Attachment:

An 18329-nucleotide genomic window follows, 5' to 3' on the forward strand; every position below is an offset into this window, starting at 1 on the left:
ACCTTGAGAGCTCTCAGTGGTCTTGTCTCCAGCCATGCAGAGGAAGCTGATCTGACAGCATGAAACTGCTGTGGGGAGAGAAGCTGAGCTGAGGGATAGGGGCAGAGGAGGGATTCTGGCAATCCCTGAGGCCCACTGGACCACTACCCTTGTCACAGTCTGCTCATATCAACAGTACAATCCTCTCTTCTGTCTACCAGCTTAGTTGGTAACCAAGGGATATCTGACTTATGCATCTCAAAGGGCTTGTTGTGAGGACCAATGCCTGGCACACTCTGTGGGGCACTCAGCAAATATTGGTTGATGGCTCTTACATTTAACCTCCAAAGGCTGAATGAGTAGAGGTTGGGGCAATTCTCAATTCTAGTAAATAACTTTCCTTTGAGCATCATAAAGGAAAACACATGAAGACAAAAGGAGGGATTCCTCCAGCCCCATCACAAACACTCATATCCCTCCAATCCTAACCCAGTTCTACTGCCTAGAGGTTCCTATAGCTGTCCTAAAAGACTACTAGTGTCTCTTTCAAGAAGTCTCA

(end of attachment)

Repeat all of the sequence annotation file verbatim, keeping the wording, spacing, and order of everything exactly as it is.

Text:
An 18329-nucleotide genomic window follows, 5' to 3' on the forward strand; every position below is an offset into this window, starting at 1 on the left:
ACCTTGAGAGCTCTCAGTGGTCTTGTCTCCAGCCATGCAGAGGAAGCTGATCTGACAGCATGAAACTGCTGTGGGGAGAGAAGCTGAGCTGAGGGATAGGGGCAGAGGAGGGATTCTGGCAATCCCTGAGGCCCACTGGACCACTACCCTTGTCACAGTCTGCTCATATCAACAGTACAATCCTCTCTTCTGTCTACCAGCTTAGTTGGTAACCAAGGGATATCTGACTTATGCATCTCAAAGGGCTTGTTGTGAGGACCAATGCCTGGCACACTCTGTGGGGCACTCAGCAAATATTGGTTGATGGCTCTTACATTTAACCTCCAAAGGCTGAATGAGTAGAGGTTGGGGCAATTCTCAATTCTAGTAAATAACTTTCCTTTGAGCATCATAAAGGAAAACACATGAAGACAAAAGGAGGGATTCCTCCAGCCCCATCACAAACACTCATATCCCTCCAATCCTAACCCAGTTCTACTGCCTAGAGGTTCCTATAGCTGTCCTAAAAGACTACTAGTGTCTCTTTCAAGAAGTCTCA